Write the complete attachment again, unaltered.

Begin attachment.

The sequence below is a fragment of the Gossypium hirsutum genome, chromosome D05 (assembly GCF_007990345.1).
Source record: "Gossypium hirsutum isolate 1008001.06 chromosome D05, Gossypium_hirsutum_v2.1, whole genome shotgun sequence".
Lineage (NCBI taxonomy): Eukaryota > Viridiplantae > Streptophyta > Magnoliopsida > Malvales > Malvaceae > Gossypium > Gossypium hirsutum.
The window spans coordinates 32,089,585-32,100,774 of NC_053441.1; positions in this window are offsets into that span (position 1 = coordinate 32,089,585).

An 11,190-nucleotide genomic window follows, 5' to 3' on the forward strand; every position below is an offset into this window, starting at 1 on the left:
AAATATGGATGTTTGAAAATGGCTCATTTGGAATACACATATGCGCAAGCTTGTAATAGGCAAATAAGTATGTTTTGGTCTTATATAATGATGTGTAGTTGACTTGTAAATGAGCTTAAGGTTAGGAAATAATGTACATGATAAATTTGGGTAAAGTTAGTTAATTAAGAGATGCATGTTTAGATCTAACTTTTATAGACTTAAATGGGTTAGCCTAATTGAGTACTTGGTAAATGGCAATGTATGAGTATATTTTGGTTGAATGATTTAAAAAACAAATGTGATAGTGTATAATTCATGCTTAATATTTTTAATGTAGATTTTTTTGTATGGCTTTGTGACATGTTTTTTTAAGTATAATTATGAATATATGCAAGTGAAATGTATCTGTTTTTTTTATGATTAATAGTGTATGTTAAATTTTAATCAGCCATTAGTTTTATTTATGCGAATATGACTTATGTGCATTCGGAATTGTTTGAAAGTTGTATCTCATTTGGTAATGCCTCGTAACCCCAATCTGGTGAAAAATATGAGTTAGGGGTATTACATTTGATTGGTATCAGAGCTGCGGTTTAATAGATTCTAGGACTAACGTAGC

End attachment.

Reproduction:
The sequence below is a fragment of the Gossypium hirsutum genome, chromosome D05 (assembly GCF_007990345.1).
Source record: "Gossypium hirsutum isolate 1008001.06 chromosome D05, Gossypium_hirsutum_v2.1, whole genome shotgun sequence".
Lineage (NCBI taxonomy): Eukaryota > Viridiplantae > Streptophyta > Magnoliopsida > Malvales > Malvaceae > Gossypium > Gossypium hirsutum.
The window spans coordinates 32,089,585-32,100,774 of NC_053441.1; positions in this window are offsets into that span (position 1 = coordinate 32,089,585).

An 11,190-nucleotide genomic window follows, 5' to 3' on the forward strand; every position below is an offset into this window, starting at 1 on the left:
AAATATGGATGTTTGAAAATGGCTCATTTGGAATACACATATGCGCAAGCTTGTAATAGGCAAATAAGTATGTTTTGGTCTTATATAATGATGTGTAGTTGACTTGTAAATGAGCTTAAGGTTAGGAAATAATGTACATGATAAATTTGGGTAAAGTTAGTTAATTAAGAGATGCATGTTTAGATCTAACTTTTATAGACTTAAATGGGTTAGCCTAATTGAGTACTTGGTAAATGGCAATGTATGAGTATATTTTGGTTGAATGATTTAAAAAACAAATGTGATAGTGTATAATTCATGCTTAATATTTTTAATGTAGATTTTTTTGTATGGCTTTGTGACATGTTTTTTTAAGTATAATTATGAATATATGCAAGTGAAATGTATCTGTTTTTTTTATGATTAATAGTGTATGTTAAATTTTAATCAGCCATTAGTTTTATTTATGCGAATATGACTTATGTGCATTCGGAATTGTTTGAAAGTTGTATCTCATTTGGTAATGCCTCGTAACCCCAATCTGGTGAAAAATATGAGTTAGGGGTATTACATTTGATTGGTATCAGAGCTGCGGTTTAATAGATTCTAGGACTAACGTAGC